World War II Timeline: November 3, 1944-November 23, 1944

In November of 1944, Japanese forces battled fiercely but continued to lose ground in the war. The detailed World War II timeline below summarizes events in November 1944.

World War II Timeline: November 3-November 23

November 3: The Japanese launch more than 9,000 hydrogen balloons with incendiaries attached, sending them on westerly winds to North America. Fewer than 300 of the balloons will reach their targets, but one is found and detonated in Oregon, killing a woman and five children.

November 5: German forces round up 200 Dutch citizens in the town of Heusden. The Germans barricade them inside the town hall and blow up the building, proving that they are as dangerous in retreat as they were on the offensive.

­The Americans bomb Singapore.

November 7: Franklin Roosevelt wins his fourth consecutive term as U.S. president.

"Neutral" Switzerland's ties with Nazi Germany, coupled with its hostility toward communism, leaves Stalin disinclined to renew diplomatic ties.

Richard Sorge, a Soviet Union spy who kept Moscow apprised of Japanese war plans before his capture by the Japanese, is hanged in Tokyo.

November 8: The Luftwaffe loses one of its best when ace pilot Major Walter Nowotny crashes his Messerschmitt 262 over Nazi Germany.

November 10: The Japanese puppet government in Nanking, China, sees a change in leadership when Chen Kung-po succeeds a deceased Wang Ching-wei.

November 12: After many efforts to destroy the German battleship Tirpitz, the British finally succeed. Struck by at least two massive bombs, the great ship capsizes and goes under with most of its 1,900-man crew.

November 23: German holdings in the Alsace-Lorraine region of France are further reduced by the Allied capture of Strasbourg, the region's principal city.

World War II Headlines

Nose art on American military planes and throughout the pages of Life magazine are two subjects covered in the World War II headlines from 1944 below.

Heavy casualties on Peleliu: A helmeted Japanese skull calls attention to a warning sign ("Danger! Move Fast") on the island of Peleliu as the campaign winds down in October 1944. The First Marine Division had landed on Peleliu on September 15, despite indications that the original purpose of the campaign -- to protect General MacArthur's flank in the push to the Philippines -- was no longer necessary. Anticipating only a few days of battle, the Marines found themselves mired in bloody combat amid a maze of coral cliffs and caves. By the time the fighting ended in November, U.S. forces had suffered more than 9,500 casualties in exchange for an island that yielded little strategic benefit.

Tom Lea's graphic paintings for Life magazine: Tom Lea III joined Life magazine as an artist-correspondent in 1940. His wartime paintings included subjects as varied as politicians and battlefield scenes. His graphic images of the fighting on Peleliu Island in 1944 became famous for their realism and horror, which were unlike anything he or any other American war artist had previously depicted. In Two-Thousand Yard Stare, he portrayed, he stated, a Marine "staring stiffly at nothing," whose "mind had crumbled in battle."

Nose art on American bomber and fighter planes: The noses of many American bombers and fighters were decorated with sensual pictures of women. They were often modeled after the images of women in magazines, such as Esquire. Each plane's crew paid a professional or amateur artist, who was often a member of the crew or supporting staff at an air base. Some artists painted images of women that were too graphic for the tastes of commanding officers. In each instance, the crews were ordered to modify the artwork by painting over the offensive figures.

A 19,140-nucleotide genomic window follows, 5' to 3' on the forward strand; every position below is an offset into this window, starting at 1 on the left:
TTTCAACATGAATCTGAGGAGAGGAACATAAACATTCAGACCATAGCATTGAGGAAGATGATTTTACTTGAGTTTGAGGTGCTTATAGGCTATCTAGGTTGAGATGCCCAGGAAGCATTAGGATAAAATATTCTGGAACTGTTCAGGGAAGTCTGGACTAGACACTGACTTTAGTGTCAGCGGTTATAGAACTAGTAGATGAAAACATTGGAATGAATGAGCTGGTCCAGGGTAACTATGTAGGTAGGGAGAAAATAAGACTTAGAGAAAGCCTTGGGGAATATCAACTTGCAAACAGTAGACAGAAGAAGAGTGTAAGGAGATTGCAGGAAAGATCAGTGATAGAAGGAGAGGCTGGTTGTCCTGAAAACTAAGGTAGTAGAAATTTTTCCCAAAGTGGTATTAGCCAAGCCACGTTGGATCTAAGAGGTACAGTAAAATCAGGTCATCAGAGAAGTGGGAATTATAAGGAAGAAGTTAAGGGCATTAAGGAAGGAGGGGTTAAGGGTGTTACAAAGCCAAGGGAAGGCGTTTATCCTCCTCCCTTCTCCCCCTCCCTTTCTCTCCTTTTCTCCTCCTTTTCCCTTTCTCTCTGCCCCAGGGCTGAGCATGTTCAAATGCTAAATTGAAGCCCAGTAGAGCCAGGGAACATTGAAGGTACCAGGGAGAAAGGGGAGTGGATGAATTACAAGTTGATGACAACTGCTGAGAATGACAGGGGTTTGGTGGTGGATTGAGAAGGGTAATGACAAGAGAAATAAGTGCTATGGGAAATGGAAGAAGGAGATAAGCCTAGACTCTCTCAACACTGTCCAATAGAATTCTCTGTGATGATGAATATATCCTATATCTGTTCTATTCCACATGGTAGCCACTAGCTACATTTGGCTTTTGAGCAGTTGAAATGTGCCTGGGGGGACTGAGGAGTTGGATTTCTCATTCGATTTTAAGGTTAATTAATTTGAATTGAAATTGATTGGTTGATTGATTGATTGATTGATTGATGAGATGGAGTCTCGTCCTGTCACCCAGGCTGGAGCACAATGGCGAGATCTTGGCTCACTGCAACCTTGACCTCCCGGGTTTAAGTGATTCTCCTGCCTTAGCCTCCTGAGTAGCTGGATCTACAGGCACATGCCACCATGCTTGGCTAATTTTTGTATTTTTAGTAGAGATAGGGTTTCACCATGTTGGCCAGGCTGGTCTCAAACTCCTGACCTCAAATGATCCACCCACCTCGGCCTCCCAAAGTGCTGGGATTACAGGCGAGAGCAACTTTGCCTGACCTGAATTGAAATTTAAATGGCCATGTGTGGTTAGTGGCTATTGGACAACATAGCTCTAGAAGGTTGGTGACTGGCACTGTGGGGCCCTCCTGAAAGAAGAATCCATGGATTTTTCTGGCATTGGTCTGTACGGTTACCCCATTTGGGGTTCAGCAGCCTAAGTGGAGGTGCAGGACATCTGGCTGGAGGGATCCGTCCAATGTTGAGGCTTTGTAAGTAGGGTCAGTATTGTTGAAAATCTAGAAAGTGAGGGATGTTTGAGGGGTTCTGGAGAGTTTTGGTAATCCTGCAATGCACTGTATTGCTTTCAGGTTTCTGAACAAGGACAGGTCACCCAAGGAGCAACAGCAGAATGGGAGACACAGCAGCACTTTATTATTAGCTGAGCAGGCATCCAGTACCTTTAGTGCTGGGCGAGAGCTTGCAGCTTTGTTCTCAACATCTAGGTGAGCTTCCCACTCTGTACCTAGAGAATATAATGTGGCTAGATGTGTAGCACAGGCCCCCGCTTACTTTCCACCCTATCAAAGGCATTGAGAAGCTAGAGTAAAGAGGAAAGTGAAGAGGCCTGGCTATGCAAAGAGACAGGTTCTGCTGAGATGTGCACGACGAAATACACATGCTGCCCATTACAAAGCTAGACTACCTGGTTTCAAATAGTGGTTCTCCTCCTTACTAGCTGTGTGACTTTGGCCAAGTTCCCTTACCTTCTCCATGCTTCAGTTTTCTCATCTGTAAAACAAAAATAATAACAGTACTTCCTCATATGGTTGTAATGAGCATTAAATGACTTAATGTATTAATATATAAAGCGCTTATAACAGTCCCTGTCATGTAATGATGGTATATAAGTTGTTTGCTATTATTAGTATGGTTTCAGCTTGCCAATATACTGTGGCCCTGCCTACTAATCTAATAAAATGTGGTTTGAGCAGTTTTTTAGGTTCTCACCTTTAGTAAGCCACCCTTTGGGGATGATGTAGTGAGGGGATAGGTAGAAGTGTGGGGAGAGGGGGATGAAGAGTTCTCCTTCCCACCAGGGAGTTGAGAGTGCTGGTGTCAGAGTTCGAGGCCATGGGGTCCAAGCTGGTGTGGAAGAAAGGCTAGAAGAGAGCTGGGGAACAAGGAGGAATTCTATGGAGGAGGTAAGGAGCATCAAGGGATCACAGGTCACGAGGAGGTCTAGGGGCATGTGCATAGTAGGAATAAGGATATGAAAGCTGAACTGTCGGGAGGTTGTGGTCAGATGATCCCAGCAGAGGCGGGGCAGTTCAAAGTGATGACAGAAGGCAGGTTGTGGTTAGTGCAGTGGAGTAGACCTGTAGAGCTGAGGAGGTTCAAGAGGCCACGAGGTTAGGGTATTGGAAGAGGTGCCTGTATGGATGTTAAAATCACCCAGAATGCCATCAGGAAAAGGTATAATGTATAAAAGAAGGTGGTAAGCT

Richard Bong, the "Ace of Aces": USAAF pilot Richard Bong was the leading American ace during the war. In the Southwest Pacific in April 1944, Bong became the first American to pass Eddie Rickenbacker's World War I score of 26. After home leave, Bong returned to the Southwest Pacific in September 1944. Though ordered not to seek combat, he did. His "gallantry and intrepidity" in October and November earned him the Medal of Honor. Eventually reaching a total of 40 victories, the "Ace of Aces" died on August 6, 1945, the day of the Hiroshima bombing, while test-flying the new P-80.

U.S. protects its beachhead on Leyte: The Japanese battleship Yamato comes under bombing attack during the Second Battle of the Philippine Sea. The super-battleship sallied out as part of Operation Sho-1, an elaborate Japa­nese scheme to destroy the American beachhead on Leyte, Philippines. Though a diversion successfully drew away Admiral Bull Halsey's carriers, lack of Japanese airpower doomed Sho. A handful of U.S. destroyers, destroyer escorts, and the few available aircraft from escort carriers narrowly managed to turn the Japanese naval force away from the beachhead. "We had no air cover to repel the enemy, for whom it was pure offensive," observed a Japanese officer.

Attack on the Princeton: Fires burn out of control on the aircraft carrier USS Princeton after a Japanese air attack. More than 60 land-based Japanese bombers and torpedo planes, escorted by 130 fighters, attacked U.S. naval forces covering the Leyte landings on October 24. Though these Japanese forces were decimated by U.S. fighters, one dive-bomber hit the Princeton with a 550-pound bomb that pene­trated the flight deck. The crew abandoned ship as burning gasoline spread to parked aircraft and a munitions storage area. Damage-control parties remained to fight the conflagration, but hours later a massive explosion tore through the carrier, killing or wounding almost everyone still aboard.

See the next section for a detailed World War II timeline of events in late November 1944, including Canada's decision to join the Allied forces.

To follow more major events of World War II, see: